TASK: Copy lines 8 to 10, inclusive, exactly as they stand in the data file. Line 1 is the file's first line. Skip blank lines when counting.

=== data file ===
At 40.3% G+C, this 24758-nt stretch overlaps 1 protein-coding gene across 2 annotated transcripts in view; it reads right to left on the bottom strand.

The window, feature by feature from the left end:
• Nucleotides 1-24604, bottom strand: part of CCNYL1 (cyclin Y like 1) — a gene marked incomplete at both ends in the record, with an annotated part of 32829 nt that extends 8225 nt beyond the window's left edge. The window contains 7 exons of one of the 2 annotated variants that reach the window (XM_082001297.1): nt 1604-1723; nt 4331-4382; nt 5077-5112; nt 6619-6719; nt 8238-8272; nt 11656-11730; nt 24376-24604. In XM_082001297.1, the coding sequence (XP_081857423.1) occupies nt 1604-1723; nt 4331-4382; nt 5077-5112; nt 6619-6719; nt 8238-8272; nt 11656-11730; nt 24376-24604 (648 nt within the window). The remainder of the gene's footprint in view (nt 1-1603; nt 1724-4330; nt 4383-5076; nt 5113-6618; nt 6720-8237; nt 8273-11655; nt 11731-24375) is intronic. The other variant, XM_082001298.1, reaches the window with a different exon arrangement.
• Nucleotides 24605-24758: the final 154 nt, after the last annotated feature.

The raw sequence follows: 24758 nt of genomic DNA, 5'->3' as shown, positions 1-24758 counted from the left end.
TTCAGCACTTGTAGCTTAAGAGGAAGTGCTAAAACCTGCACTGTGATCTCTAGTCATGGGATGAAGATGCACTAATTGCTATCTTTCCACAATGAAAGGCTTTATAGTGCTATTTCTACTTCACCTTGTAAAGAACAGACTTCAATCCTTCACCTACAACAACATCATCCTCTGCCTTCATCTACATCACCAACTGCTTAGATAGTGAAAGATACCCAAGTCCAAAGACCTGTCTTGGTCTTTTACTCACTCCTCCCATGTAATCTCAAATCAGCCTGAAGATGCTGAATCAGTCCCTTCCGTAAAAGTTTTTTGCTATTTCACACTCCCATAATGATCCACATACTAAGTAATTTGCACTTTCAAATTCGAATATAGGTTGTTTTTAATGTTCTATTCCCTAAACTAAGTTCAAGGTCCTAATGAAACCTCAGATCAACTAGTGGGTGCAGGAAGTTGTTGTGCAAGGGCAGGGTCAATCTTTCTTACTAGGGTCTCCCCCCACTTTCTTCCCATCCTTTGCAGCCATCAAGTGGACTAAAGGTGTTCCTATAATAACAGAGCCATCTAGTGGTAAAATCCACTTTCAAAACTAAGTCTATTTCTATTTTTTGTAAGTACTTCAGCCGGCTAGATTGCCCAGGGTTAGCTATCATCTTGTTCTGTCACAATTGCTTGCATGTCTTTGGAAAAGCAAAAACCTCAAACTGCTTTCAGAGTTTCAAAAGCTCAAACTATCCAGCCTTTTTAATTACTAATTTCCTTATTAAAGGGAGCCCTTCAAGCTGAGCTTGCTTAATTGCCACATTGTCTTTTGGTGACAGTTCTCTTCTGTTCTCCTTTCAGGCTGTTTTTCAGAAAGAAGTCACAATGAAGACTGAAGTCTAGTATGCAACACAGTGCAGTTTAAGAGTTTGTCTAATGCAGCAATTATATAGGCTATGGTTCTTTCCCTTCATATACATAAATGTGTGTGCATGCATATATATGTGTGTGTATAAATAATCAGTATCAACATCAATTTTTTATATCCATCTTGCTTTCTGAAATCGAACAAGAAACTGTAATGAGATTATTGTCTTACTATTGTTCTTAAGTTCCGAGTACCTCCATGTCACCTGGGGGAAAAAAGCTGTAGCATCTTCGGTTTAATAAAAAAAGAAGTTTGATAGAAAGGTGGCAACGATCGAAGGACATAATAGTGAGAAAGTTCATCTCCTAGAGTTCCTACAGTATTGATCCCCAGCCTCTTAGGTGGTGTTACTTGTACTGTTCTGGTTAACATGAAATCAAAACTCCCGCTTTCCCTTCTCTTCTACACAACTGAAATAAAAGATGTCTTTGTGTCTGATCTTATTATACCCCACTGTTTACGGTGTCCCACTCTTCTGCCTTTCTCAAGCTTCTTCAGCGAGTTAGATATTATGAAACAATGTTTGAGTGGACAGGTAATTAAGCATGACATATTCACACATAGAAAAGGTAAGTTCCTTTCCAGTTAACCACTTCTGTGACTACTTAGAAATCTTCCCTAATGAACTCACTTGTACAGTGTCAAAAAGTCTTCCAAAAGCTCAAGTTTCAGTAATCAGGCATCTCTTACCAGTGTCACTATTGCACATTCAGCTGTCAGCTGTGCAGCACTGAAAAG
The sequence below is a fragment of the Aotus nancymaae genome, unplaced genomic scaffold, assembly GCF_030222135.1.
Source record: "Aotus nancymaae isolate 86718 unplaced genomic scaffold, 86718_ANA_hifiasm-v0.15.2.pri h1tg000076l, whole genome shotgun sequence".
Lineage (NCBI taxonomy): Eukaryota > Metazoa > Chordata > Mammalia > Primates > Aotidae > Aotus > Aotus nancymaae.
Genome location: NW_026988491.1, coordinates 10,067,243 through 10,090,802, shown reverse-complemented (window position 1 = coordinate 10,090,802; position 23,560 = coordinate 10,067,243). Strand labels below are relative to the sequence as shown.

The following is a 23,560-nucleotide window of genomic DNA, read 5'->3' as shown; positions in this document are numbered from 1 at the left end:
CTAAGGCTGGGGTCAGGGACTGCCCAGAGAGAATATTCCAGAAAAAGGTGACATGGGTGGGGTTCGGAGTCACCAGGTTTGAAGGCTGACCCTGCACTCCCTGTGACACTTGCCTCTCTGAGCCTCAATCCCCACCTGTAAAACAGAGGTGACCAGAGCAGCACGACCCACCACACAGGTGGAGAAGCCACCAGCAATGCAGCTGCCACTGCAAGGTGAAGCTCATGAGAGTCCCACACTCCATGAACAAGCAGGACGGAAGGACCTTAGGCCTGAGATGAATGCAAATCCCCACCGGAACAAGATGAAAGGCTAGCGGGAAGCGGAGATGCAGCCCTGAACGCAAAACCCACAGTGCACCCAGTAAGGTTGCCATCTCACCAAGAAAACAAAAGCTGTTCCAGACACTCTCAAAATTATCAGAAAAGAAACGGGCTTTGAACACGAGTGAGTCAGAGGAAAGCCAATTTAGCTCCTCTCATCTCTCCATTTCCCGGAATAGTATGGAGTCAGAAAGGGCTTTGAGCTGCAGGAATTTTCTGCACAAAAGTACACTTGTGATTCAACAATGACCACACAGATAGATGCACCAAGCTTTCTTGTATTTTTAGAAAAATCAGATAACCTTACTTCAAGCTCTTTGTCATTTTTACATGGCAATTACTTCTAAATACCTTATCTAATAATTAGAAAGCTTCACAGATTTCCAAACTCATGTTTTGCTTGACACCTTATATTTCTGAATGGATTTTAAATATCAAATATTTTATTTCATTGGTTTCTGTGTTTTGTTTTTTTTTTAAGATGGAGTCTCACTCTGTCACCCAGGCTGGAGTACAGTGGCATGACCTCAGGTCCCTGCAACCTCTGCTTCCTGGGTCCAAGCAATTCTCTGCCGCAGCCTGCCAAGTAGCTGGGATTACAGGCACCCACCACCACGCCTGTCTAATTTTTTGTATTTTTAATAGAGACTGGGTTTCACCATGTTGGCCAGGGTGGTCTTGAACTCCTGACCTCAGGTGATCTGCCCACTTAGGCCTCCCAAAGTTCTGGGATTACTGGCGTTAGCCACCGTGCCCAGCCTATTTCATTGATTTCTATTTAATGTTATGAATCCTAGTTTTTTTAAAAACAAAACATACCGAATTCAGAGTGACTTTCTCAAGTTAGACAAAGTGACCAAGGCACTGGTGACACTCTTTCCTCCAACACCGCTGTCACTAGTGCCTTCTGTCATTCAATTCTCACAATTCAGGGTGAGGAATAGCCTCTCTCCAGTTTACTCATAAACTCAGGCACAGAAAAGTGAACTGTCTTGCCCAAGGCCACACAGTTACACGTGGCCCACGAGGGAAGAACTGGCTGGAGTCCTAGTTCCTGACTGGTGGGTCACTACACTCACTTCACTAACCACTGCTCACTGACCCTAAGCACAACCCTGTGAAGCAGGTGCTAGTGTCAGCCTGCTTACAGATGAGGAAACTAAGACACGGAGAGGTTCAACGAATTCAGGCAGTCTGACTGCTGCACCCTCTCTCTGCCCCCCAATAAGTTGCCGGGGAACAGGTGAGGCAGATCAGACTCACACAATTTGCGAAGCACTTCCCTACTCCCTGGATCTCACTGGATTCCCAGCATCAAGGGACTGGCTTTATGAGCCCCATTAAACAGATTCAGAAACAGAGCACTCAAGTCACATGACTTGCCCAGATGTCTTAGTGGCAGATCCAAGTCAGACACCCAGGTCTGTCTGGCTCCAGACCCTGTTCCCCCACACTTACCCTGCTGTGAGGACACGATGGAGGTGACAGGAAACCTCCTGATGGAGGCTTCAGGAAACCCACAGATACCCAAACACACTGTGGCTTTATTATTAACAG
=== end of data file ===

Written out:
Source record: "Aotus nancymaae isolate 86718 unplaced genomic scaffold, 86718_ANA_hifiasm-v0.15.2.pri h1tg000076l, whole genome shotgun sequence".
Lineage (NCBI taxonomy): Eukaryota > Metazoa > Chordata > Mammalia > Primates > Aotidae > Aotus > Aotus nancymaae.
Genome location: NW_026988491.1, coordinates 10,067,243 through 10,090,802, shown reverse-complemented (window position 1 = coordinate 10,090,802; position 23,560 = coordinate 10,067,243). Strand labels below are relative to the sequence as shown.